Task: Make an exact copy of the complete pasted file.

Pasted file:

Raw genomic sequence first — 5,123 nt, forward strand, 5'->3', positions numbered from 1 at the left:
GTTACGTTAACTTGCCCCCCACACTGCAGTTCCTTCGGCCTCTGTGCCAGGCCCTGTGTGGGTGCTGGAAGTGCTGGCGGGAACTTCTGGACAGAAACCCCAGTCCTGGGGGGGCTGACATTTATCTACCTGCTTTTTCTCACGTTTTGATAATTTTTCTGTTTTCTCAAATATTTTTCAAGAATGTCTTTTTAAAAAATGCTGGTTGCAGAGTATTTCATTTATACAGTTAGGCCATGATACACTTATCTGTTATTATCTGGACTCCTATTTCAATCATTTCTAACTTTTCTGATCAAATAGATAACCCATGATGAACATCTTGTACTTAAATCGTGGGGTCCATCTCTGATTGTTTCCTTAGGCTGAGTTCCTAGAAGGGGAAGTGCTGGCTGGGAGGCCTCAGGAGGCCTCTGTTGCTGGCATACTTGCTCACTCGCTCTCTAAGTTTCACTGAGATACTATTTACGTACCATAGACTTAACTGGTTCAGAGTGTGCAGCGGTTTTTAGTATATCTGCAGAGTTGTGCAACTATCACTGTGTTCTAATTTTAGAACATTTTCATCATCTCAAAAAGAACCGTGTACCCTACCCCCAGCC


Raw genomic sequence first — 5,123 nt, forward strand, 5'->3', positions numbered from 1 at the left:
GTTACGTTAACTTGCCCCCCACACTGCAGTTCCTTCGGCCTCTGTGCCAGGCCCTGTGTGGGTGCTGGAAGTGCTGGCGGGAACTTCTGGACAGAAACCCCAGTCCTGGGGGGGCTGACATTTATCTACCTGCTTTTTCTCACGTTTTGATAATTTTTCTGTTTTCTCAAATATTTTTCAAGAATGTCTTTTTAAAAAATGCTGGTTGCAGAGTATTTCATTTATACAGTTAGGCCATGATACACTTATCTGTTATTATCTGGACTCCTATTTCAATCATTTCTAACTTTTCTGATCAAATAGATAACCCATGATGAACATCTTGTACTTAAATCGTGGGGTCCATCTCTGATTGTTTCCTTAGGCTGAGTTCCTAGAAGGGGAAGTGCTGGCTGGGAGGCCTCAGGAGGCCTCTGTTGCTGGCATACTTGCTCACTCGCTCTCTAAGTTTCACTGAGATACTATTTACGTACCATAGACTTAACTGGTTCAGAGTGTGCAGCGGTTTTTAGTATATCTGCAGAGTTGTGCAACTATCACTGTGTTCTAATTTTAGAACATTTTCATCATCTCAAAAAGAACCGTGTACCCTACCCCCAGCC